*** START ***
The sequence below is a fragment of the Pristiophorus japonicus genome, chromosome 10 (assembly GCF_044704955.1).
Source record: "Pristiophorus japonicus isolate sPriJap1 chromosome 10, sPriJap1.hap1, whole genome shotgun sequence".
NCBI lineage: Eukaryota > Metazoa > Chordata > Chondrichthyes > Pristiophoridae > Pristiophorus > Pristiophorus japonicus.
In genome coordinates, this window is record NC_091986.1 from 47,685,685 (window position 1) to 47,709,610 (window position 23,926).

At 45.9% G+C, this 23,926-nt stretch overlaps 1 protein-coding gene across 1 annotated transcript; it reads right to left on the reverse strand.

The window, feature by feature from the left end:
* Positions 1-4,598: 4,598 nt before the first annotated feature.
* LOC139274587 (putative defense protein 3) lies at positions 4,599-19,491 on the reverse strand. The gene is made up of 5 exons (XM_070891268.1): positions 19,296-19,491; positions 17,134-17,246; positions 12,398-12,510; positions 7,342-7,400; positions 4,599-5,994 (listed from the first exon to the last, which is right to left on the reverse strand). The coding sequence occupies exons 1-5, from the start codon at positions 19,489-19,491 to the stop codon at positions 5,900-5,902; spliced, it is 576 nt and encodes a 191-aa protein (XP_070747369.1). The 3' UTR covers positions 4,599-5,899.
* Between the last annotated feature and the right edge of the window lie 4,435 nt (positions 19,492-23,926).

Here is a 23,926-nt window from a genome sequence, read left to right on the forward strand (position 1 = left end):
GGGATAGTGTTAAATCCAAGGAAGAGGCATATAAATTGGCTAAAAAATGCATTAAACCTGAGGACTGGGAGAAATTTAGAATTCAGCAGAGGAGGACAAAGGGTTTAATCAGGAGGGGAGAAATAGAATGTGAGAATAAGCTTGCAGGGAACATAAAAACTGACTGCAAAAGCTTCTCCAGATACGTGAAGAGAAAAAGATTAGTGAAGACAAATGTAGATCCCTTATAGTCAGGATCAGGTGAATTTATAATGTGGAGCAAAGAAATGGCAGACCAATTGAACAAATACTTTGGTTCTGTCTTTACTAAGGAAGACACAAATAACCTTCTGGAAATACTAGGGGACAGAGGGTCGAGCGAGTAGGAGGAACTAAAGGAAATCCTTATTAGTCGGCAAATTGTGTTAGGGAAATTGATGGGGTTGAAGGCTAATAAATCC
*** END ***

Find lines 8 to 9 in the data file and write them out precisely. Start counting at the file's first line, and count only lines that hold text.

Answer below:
* LOC139274587 (putative defense protein 3) lies at positions 4,599-19,491 on the reverse strand. The gene is made up of 5 exons (XM_070891268.1): positions 19,296-19,491; positions 17,134-17,246; positions 12,398-12,510; positions 7,342-7,400; positions 4,599-5,994 (listed from the first exon to the last, which is right to left on the reverse strand). The coding sequence occupies exons 1-5, from the start codon at positions 19,489-19,491 to the stop codon at positions 5,900-5,902; spliced, it is 576 nt and encodes a 191-aa protein (XP_070747369.1). The 3' UTR covers positions 4,599-5,899.
* Between the last annotated feature and the right edge of the window lie 4,435 nt (positions 19,492-23,926).